Native American Art

Raymond C. Yazzie, 2005. Silver inlaid with coral, turquoise, lapis lazuli, 14-karat gold accents. 2⅜ x 1 in. Collection of Mark and Martha Alexander. Photographer: Michael S. Waddell

Raymond C. Yazzie, 2005. Silver inlaid with coral, turquoise, lapis lazuli, 14-karat gold accents. 2⅜ x 1 in. Collection of Mark and Martha Alexander.
Photographer: Michael S. Waddell

Earlier this week I stopped by the National Museum of the American Indian   to see the wonderful new exhibit, “Glittering World:  Navajo Jewelry of the Yazzie Family.”   I’m so glad I did.

The Yazzie’s hail from Gallup, New Mexico, with brothers Lee and Raymond and their sister Mary Marie being the most celebrated of this incredibly talented family of jewelers.  Working mainly with stones native to the Southwest United States, they fashion rings, necklaces, belt buckles, earrings and other adornments primarily from turquoise, coral and silver, but also jade, lapis lazuli and occasionally, gold.  About 300 pieces of their finely handcrafted jewelry are displayed. In addition to showcasing the exquisite workmanship of this family, the exhibit also places their work within a larger commercial, geographic and cultural context, intermixing pieces from the Museum’s collection with the Yazzie’s jewelry.  

Raymond C. Yazzie, 2013. Lone Mountain turquoise, 14-karat gold, silver. Diameter, 2 in. Collection of Lloyd and Betty Van Horn. Photo by Scott Hill

Raymond C. Yazzie, 2013. Lone Mountain turquoise, 14-karat gold, silver. Diameter, 2 in. Collection of Lloyd and Betty Van Horn.
Photo by Scott Hill

 

Providing some more context is an informational display about the different types of turquoise found in the Southwest, as well as short videos that provide additional background on the exhibit, and feature the artists speaking about how their Navajo culture and the Southwestern landscape have influenced their approach to their craft. 

The exhibit continues through January10th, but I’d urge you to see it now, as I’m sure you’ll want to go back.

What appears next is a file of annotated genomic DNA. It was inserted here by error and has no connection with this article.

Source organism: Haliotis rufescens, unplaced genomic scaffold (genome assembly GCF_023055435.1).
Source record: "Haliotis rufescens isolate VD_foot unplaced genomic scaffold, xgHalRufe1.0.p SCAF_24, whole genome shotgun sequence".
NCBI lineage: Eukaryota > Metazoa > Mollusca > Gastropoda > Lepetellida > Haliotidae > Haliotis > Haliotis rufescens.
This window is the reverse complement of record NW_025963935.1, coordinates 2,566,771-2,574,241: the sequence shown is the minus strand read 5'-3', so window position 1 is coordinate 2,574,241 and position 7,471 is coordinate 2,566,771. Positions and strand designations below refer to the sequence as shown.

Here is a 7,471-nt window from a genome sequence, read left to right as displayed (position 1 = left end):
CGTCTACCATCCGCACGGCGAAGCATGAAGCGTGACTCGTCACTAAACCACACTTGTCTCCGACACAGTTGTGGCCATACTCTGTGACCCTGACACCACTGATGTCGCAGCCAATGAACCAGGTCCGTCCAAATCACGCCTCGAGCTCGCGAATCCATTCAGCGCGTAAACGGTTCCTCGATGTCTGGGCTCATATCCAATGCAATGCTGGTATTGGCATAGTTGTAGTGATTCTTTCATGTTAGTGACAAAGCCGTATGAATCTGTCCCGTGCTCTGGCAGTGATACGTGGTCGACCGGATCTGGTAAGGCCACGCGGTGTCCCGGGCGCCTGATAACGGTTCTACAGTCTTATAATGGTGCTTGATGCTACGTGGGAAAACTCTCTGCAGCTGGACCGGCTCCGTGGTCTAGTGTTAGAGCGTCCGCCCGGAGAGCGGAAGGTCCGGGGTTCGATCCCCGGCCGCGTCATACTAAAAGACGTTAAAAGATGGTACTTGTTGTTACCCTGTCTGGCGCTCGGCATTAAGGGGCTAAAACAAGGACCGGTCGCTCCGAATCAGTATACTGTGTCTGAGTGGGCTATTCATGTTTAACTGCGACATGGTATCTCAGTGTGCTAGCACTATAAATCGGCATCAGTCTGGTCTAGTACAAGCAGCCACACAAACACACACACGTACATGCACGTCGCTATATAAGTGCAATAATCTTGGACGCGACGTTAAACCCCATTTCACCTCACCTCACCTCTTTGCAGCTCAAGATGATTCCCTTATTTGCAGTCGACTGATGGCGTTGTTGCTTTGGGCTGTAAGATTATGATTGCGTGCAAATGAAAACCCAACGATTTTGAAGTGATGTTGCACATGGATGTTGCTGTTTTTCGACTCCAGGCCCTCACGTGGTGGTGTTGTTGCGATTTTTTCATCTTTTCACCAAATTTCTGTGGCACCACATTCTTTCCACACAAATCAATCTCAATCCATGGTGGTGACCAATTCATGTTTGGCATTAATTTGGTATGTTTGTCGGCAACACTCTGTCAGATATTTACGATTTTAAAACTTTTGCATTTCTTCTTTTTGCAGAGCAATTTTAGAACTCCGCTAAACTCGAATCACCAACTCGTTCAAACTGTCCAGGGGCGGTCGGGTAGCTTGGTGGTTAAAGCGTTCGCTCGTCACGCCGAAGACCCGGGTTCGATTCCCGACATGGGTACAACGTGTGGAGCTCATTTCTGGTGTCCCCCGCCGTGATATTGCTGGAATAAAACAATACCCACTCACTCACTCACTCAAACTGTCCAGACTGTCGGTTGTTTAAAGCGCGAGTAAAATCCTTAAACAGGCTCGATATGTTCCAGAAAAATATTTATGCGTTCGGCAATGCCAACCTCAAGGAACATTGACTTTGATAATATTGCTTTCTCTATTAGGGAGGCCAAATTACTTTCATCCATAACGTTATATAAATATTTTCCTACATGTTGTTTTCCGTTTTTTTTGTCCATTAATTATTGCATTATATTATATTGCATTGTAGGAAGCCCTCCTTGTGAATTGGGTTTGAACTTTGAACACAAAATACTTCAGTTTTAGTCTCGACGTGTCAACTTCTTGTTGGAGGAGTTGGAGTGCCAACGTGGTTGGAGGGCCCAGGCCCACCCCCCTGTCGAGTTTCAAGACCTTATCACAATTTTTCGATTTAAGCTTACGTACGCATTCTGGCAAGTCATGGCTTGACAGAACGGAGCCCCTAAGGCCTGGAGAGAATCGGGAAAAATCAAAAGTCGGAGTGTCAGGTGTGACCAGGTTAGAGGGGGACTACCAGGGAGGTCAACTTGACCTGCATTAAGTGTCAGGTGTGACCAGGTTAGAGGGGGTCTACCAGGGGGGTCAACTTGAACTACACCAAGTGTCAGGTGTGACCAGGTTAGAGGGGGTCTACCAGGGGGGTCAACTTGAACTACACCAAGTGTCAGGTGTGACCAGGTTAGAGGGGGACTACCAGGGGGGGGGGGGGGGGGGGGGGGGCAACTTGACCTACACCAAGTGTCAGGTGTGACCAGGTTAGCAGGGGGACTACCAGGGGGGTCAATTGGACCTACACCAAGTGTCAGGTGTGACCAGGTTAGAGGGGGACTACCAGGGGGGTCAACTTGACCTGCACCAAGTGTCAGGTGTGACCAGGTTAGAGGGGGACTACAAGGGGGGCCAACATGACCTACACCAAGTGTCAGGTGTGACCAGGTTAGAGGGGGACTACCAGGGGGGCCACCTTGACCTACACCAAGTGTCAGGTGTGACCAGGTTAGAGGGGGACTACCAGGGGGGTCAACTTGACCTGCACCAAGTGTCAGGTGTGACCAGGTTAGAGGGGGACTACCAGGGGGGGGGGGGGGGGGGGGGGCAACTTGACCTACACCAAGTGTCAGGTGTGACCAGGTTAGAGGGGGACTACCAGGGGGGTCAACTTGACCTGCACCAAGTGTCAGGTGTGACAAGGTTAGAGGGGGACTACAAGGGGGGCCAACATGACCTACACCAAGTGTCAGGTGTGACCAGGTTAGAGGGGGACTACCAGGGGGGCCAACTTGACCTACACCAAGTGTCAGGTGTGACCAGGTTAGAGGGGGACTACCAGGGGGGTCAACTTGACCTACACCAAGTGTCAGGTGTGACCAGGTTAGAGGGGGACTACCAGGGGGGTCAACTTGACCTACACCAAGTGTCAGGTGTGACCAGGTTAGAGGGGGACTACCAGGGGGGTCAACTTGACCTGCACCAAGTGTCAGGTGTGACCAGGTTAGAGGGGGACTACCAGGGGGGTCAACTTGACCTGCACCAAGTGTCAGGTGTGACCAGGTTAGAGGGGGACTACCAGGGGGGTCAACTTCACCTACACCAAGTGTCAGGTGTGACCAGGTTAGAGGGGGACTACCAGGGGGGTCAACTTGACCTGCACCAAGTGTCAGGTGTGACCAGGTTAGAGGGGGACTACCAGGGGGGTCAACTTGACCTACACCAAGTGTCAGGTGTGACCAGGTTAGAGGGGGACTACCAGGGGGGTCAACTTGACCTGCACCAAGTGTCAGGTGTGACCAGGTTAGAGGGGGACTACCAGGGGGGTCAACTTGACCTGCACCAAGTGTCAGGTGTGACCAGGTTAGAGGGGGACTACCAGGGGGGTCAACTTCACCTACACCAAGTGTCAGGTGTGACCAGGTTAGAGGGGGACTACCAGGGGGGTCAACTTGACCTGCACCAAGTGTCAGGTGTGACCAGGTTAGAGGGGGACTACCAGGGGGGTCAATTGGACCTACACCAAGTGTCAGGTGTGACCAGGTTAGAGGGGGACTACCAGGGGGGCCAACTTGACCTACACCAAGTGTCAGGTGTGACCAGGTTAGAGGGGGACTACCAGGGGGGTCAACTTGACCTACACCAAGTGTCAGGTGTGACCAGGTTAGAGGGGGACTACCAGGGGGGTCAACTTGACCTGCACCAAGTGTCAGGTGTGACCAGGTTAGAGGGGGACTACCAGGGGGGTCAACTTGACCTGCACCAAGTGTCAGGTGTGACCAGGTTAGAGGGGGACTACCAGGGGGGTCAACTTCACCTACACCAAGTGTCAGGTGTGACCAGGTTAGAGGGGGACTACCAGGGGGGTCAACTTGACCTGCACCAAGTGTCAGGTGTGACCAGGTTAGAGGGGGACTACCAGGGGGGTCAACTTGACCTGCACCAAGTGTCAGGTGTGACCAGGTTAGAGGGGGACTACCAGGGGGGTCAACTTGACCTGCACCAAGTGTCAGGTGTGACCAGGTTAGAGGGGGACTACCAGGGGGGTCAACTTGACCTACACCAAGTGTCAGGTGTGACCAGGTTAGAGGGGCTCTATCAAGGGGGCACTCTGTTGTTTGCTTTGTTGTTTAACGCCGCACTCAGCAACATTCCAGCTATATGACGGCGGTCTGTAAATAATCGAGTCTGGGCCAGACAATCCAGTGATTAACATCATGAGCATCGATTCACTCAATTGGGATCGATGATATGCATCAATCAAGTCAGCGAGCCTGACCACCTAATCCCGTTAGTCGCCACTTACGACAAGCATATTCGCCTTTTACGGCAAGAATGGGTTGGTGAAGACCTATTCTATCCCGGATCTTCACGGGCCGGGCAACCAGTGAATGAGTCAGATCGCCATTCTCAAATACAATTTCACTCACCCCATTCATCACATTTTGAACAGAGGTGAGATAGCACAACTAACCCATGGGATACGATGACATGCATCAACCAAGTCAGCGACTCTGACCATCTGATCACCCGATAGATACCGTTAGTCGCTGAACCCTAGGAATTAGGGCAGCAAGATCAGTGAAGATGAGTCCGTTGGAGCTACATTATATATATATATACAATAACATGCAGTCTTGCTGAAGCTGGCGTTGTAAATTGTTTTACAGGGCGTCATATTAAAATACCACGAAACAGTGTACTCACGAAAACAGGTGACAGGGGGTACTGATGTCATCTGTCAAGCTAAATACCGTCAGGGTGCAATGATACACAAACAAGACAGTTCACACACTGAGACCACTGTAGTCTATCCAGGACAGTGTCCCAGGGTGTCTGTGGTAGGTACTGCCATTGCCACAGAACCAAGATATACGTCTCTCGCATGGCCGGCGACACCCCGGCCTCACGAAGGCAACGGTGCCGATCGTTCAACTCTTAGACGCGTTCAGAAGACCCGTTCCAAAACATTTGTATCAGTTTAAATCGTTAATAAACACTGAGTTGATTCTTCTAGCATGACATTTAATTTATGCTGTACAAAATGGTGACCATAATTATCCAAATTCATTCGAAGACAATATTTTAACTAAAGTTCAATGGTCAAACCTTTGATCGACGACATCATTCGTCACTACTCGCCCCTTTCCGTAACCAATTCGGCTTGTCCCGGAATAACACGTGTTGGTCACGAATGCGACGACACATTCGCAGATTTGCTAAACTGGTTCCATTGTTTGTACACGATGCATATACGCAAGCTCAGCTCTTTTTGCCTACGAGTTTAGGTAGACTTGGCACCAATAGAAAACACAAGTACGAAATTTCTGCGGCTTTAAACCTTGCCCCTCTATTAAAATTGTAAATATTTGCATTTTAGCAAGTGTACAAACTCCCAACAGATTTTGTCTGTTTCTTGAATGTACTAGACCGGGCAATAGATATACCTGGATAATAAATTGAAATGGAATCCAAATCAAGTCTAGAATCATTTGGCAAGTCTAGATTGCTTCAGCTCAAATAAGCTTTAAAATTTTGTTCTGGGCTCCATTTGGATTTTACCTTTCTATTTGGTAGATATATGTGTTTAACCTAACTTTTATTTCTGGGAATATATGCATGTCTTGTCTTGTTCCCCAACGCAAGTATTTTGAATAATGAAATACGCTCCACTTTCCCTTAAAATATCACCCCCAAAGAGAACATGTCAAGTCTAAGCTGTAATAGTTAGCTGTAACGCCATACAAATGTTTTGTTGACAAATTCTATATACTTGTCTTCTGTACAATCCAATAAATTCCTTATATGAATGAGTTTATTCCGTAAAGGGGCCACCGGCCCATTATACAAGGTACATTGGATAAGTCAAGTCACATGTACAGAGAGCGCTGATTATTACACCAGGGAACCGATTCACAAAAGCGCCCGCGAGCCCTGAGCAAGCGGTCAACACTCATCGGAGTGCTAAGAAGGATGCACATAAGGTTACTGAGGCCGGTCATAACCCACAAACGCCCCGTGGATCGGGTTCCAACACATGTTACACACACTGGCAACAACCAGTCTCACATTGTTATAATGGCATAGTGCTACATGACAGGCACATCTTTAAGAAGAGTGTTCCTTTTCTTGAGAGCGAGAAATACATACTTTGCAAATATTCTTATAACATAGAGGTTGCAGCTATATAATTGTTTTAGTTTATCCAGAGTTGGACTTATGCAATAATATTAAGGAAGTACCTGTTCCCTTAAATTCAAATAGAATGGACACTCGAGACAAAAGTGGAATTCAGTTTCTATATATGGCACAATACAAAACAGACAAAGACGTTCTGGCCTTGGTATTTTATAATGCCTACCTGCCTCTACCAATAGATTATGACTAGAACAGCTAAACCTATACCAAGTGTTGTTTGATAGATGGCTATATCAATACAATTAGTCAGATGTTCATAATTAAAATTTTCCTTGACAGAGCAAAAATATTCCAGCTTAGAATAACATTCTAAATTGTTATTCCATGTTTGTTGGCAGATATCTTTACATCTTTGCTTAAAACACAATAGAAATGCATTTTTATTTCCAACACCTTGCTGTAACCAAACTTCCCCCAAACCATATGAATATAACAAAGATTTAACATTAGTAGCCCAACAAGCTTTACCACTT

Greater Cocle footed vessel in the form of a stingray, AD 1100-1400, Panama

Greater Cocle footed vessel in the form of a stingray, AD 1100-1400, Panama

The Museum, located in the former Customs House at Bowling Green, has much to offer.  You can find wonderful examples of masks, ceramics, woven baskets, and textiles created by Native peoples from Canada, the US, Mexico, Central America, South America and the Caribbean  The main exhibition, “Infinity of Nations” is organized geographically, combining pre-historic, historic and modern examples of clothing, household and ceremonial objects, many of which have delicate, intricate, beadwork.

Sauk Moccasins, Oklahoma, ca. 1880

Sauk Moccasins, Oklahoma, ca. 1880

The Museum grew out of the collection of George Gustav Heye,  a New Yorker who collected individual items, archeological collections, and photographs of Native peoples in North and South America.  Heye opened the first iteration of the Museum in 1922 at 155th Street and Broadway; in 1989 it was transferred to the Smithsonian.  The current Museum has collections not only at the Customs House but also in Washington, DC.  You can read more on the Museum’s website

 

Walrus Spirit, Larry Beck, 1982

Walrus Spirit, Larry Beck, 1982

In addition to its more anthropological holdings, the Museum also displays the work of contemporary Native American artists.

You can find lots of activities for families throughout the year at the Museum.

On Thursday, August 27th, the Museum will host a concert:  Native Sounds Dark Water Rising and The Ollivanders       6:00 – 8:00 FREE       

Be sure to stop by the gift shop, especially if you’re looking for books on American Indian history and culture.

Not only is this a wonderful cultural institution, it’s also FREE!

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